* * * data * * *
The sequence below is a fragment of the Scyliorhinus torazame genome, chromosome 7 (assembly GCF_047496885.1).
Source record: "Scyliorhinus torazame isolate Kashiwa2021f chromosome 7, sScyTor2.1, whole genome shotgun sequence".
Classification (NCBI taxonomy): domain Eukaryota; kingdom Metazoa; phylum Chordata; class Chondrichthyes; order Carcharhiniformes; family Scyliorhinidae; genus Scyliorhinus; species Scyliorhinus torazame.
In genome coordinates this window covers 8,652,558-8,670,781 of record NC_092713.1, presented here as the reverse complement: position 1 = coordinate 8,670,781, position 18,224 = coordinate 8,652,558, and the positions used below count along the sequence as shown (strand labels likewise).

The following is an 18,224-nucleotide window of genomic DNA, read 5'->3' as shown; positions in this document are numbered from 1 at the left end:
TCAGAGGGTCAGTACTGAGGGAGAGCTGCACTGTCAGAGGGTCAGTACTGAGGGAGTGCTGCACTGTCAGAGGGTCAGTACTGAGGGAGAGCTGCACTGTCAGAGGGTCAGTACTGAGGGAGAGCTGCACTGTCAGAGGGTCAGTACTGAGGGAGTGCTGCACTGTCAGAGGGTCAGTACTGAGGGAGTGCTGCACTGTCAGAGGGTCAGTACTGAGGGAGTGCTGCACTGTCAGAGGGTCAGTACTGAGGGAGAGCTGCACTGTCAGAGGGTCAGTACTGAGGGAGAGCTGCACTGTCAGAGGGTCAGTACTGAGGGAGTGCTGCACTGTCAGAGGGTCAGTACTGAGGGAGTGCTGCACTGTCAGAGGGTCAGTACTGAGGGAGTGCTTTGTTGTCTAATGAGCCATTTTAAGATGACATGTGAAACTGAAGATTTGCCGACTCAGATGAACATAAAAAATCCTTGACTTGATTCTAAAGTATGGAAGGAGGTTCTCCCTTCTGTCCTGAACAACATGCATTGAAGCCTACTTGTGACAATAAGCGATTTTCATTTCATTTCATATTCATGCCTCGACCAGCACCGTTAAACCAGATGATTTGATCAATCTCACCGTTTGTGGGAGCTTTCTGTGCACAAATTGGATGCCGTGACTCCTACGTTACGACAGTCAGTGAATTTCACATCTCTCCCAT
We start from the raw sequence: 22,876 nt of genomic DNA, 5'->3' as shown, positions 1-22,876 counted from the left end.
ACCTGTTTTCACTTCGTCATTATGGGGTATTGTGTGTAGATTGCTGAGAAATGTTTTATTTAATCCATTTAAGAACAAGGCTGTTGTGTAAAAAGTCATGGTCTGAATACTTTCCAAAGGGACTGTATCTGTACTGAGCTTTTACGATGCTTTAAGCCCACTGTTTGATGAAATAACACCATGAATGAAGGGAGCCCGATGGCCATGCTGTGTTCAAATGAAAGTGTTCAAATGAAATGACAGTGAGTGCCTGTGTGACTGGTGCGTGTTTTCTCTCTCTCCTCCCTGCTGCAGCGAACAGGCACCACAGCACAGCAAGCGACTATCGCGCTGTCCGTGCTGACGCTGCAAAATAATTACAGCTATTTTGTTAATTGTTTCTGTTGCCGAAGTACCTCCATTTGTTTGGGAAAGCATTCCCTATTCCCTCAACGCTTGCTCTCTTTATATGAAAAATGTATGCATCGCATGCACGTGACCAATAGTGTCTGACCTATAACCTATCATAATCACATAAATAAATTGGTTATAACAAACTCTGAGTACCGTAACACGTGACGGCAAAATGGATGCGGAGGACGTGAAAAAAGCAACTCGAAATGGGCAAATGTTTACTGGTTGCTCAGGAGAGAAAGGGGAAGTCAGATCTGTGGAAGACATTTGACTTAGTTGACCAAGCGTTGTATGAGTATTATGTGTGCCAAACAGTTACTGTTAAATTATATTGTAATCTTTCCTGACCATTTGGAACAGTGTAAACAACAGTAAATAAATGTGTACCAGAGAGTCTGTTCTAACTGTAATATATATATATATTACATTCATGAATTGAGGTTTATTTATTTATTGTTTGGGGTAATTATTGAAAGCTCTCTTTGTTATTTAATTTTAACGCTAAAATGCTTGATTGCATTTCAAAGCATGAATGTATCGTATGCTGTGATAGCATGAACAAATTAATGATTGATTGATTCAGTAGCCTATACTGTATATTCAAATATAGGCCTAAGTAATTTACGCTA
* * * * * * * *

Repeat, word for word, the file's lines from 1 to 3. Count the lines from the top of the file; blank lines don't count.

The sequence below is a fragment of the Scyliorhinus torazame genome, chromosome 7 (assembly GCF_047496885.1).
Source record: "Scyliorhinus torazame isolate Kashiwa2021f chromosome 7, sScyTor2.1, whole genome shotgun sequence".
Classification (NCBI taxonomy): domain Eukaryota; kingdom Metazoa; phylum Chordata; class Chondrichthyes; order Carcharhiniformes; family Scyliorhinidae; genus Scyliorhinus; species Scyliorhinus torazame.